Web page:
It's almost exactly a year since I started my "Notworking Blog". Its first incarnation was in the Guardian Work section which followed a career trajectory similar to my own, folding quietly in June. After a bit of self-coaching, re-reading Steve Jobs's 2005 Commencement Address and immersing myself in the Dalai Lama's Google + stream, I picked myself up and a found a new home here at the Huff.
Many of you have joined me in my journey into the worlds of social media and networking as I have attempted to launch my second career as an executive coach. (I've been touched, by the way, by the many tweets and blog comments that have offered me no end of practical advice).
Today my journey took me to Bovingdon to meet my accountant, Jeremy of Chaffinch Chartered Accountants. It's also my year end and time to put the finishing flourishes to the Annual Report and Accounts of Geoffrey Wadhurst Coaching (UK) Limited.
Sat in Jeremy's pleasant High Street office, we browsed through the draft accounts. Forgive me for not disclosing the precise number against "turnover" but let's say that it, er, reflects the start-up nature of the business.
"You can, of course, carry the losses forward to next year," said Jeremy reassuringly. "This is all quite simple really." He put on his reading glasses. "You do seem to spend a lot on subscriptions." That would be the myriad of networking breakfast groups that have lured me into joining. Those monthly direct debits do add up.
I felt the need to ask a question so I quizzed him on the depreciation number. Jeremy leaned over and pressed a button on his phone. "Amy - send Julian in would you." He smiled. "Julian's closer to the detail."
A bespectacled boy of about sixteen entered the office carrying a ring binder and sat down.
"This is Julian," said Jeremy. "He's my son. I have him prepare accounts for me in his summer holidays."
"Hello," said Julian quietly, avoiding eye contact.
Jeremy repeated my purposeless depreciation question. Julian flicked through the ring-binder and quickly muttered something incomprehensible but utterly plausible.
"Thanks, Julian," said Jeremy. "That's everything." Julian got up and left. "I don't let him near anything important," said his father, beaming. "Naturally, I supervise everything but I really didn't need to with yours. He's about to start the sixth form at Haberdashers'."
I nodded. "Terrific school." I don't think I entirely succeeded in stopping myself from wincing. The latest GCSE results have led to a good deal of parental wailing and gnashing of teeth in the Wadhurst household. "I don't think Ollie's really cut out for an academic career," I said. I chose not to mention Ollie's growing hostility to everything including parental discipline and the concept of paid work.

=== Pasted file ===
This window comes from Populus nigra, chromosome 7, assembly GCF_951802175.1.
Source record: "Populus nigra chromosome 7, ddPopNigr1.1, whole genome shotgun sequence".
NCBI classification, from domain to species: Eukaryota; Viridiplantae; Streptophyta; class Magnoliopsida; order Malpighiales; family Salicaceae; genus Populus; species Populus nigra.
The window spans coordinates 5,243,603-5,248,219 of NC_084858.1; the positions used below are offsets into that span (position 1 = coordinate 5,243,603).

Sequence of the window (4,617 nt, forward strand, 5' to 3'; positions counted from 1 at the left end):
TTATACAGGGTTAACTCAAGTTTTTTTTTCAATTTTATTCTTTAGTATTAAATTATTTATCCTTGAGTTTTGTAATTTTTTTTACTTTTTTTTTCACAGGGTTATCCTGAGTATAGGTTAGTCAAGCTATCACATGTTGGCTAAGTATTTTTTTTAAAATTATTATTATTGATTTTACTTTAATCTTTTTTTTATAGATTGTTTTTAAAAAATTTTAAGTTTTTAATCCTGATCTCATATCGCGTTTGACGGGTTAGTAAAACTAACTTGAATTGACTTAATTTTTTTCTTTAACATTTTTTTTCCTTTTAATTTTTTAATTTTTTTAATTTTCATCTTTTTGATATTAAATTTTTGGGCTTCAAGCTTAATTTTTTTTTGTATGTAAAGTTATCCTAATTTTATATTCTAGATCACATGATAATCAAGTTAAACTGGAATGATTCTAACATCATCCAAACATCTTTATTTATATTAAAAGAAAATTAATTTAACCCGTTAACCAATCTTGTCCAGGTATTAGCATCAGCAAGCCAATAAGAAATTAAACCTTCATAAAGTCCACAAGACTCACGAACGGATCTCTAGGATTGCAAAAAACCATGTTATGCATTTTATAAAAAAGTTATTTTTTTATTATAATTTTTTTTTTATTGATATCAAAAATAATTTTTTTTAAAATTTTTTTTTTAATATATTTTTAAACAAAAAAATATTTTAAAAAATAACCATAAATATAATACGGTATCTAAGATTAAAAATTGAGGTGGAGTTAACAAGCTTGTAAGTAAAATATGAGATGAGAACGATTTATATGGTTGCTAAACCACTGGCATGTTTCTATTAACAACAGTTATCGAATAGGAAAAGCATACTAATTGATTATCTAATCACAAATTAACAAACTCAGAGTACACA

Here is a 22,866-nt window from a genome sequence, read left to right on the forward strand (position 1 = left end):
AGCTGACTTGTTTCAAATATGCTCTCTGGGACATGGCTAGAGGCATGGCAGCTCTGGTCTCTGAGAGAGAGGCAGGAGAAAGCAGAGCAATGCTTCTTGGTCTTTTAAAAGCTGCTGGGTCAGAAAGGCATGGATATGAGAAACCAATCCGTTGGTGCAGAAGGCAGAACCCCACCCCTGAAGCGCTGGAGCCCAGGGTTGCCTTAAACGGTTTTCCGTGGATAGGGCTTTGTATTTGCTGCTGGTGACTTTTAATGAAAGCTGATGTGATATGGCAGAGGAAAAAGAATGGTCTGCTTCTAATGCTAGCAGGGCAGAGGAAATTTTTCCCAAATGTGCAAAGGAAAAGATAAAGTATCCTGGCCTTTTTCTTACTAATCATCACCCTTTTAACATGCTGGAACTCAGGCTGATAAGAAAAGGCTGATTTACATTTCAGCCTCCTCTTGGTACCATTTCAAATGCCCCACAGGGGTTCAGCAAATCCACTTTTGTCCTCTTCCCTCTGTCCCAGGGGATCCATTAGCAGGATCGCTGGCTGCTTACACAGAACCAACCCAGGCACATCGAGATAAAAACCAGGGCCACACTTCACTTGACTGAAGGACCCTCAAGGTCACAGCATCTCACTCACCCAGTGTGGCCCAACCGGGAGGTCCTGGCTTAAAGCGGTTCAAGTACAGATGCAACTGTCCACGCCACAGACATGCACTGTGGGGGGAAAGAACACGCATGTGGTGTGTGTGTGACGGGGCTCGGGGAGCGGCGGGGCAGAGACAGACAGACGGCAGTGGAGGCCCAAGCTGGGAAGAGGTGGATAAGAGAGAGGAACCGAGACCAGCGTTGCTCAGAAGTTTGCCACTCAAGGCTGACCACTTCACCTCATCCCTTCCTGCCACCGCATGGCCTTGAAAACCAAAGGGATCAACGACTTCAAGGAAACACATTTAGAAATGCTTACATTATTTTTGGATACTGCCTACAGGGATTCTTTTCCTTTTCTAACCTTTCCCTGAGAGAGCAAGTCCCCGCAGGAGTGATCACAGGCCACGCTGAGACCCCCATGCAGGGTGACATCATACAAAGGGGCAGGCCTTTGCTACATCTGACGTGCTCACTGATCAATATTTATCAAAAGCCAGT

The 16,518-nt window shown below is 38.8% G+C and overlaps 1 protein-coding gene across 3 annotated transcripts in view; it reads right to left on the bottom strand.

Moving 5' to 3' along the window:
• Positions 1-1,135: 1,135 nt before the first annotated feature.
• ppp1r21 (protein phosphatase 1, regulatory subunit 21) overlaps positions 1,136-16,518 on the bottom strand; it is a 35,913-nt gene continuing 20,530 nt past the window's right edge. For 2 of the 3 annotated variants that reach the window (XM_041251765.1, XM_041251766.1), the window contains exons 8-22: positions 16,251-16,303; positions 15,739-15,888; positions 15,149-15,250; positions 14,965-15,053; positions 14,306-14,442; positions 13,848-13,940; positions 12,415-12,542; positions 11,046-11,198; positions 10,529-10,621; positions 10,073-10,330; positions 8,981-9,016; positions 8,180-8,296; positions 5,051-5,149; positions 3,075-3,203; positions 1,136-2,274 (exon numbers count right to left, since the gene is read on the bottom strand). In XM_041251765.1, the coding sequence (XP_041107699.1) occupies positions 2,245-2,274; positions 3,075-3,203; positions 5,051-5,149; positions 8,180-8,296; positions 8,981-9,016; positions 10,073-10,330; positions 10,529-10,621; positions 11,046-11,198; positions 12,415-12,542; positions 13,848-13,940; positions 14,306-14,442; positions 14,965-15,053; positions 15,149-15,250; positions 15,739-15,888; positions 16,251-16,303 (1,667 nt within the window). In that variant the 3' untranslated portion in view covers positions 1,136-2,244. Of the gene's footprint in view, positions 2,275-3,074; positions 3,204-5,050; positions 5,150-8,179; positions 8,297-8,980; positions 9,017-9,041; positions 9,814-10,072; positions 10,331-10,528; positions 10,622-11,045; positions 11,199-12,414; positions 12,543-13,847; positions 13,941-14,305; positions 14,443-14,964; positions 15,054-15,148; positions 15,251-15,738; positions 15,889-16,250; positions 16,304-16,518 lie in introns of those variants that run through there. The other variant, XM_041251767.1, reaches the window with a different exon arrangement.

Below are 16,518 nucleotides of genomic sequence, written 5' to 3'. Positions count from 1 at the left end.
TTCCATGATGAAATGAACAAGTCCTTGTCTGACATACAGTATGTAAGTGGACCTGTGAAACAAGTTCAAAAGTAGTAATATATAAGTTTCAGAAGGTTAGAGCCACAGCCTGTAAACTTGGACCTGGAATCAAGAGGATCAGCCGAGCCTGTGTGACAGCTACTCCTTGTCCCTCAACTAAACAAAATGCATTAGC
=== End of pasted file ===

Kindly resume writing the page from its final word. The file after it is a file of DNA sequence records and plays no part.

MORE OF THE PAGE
"So," said Jeremy, once the draft accounts had been finalized. "How's business doing?"
I briefly looked down at the file in front of me. There was little point in following my usual pattern of saying "Great!" and claiming to be "really busy". "It's slower than I'd like," I said casually.
"Yes," said Jeremy. "I hear that a lot from clients. That's why I insist on them paying my fees up front via monthly direct debit." He laughed. "Most of them are completely skint."
"And you?" I asked.
"Well, it's all been rather good these last couple of years," he said. "These networking groups seem to bring in dozens of start-ups."
Feeling something between despair and venality, I cleared my throat and said, "And what about you and your growth plans - have you thought about coaching? For yourself?"
Jeremy smiled. "Yes, we talked about that when we had our one-to-one." (We're both members of the St. Albans chapter of the NBI, the US referrals-based networking group).
"Things have moved on," I said. (They haven't.)
"I do need to learn more about social media," said Jeremy. "That's why I've taken on Steve as a digital coach. You know - the chap that had a roofing business."
I nodded. "Yes, I know Steve."
"There is something you can help me with, though."
"Yes," said Jeremy. "It's Julian. I'm a bit worried that he doesn't get out much. Doesn't seem to have much of a social life." He paused. "Any chance he could come round to yours some time and play with Ollie?"
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